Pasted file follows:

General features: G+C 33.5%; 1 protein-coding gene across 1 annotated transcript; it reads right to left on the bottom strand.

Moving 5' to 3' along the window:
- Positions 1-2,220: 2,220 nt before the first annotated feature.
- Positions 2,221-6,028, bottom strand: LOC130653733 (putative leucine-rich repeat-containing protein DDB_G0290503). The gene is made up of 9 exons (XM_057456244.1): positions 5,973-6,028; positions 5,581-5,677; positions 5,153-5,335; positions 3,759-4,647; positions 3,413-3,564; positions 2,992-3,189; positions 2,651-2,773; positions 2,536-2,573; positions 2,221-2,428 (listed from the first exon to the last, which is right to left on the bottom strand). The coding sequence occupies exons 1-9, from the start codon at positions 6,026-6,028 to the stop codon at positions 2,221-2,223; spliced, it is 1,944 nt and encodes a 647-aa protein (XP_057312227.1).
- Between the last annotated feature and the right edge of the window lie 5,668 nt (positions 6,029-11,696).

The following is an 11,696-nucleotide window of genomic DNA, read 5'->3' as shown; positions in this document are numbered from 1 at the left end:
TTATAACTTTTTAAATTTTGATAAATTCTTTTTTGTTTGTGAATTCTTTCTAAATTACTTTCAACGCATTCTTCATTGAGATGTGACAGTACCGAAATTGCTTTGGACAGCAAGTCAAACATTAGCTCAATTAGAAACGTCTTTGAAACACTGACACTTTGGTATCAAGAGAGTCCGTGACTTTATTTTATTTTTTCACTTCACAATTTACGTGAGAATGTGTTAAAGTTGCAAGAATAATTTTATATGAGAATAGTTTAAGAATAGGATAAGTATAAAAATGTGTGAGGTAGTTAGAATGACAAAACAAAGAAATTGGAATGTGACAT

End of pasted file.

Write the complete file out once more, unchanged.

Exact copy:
General features: G+C 33.5%; 1 protein-coding gene across 1 annotated transcript; it reads right to left on the bottom strand.

Moving 5' to 3' along the window:
- Positions 1-2,220: 2,220 nt before the first annotated feature.
- Positions 2,221-6,028, bottom strand: LOC130653733 (putative leucine-rich repeat-containing protein DDB_G0290503). The gene is made up of 9 exons (XM_057456244.1): positions 5,973-6,028; positions 5,581-5,677; positions 5,153-5,335; positions 3,759-4,647; positions 3,413-3,564; positions 2,992-3,189; positions 2,651-2,773; positions 2,536-2,573; positions 2,221-2,428 (listed from the first exon to the last, which is right to left on the bottom strand). The coding sequence occupies exons 1-9, from the start codon at positions 6,026-6,028 to the stop codon at positions 2,221-2,223; spliced, it is 1,944 nt and encodes a 647-aa protein (XP_057312227.1).
- Between the last annotated feature and the right edge of the window lie 5,668 nt (positions 6,029-11,696).

The following is an 11,696-nucleotide window of genomic DNA, read 5'->3' as shown; positions in this document are numbered from 1 at the left end:
TTATAACTTTTTAAATTTTGATAAATTCTTTTTTGTTTGTGAATTCTTTCTAAATTACTTTCAACGCATTCTTCATTGAGATGTGACAGTACCGAAATTGCTTTGGACAGCAAGTCAAACATTAGCTCAATTAGAAACGTCTTTGAAACACTGACACTTTGGTATCAAGAGAGTCCGTGACTTTATTTTATTTTTTCACTTCACAATTTACGTGAGAATGTGTTAAAGTTGCAAGAATAATTTTATATGAGAATAGTTTAAGAATAGGATAAGTATAAAAATGTGTGAGGTAGTTAGAATGACAAAACAAAGAAATTGGAATGTGACAT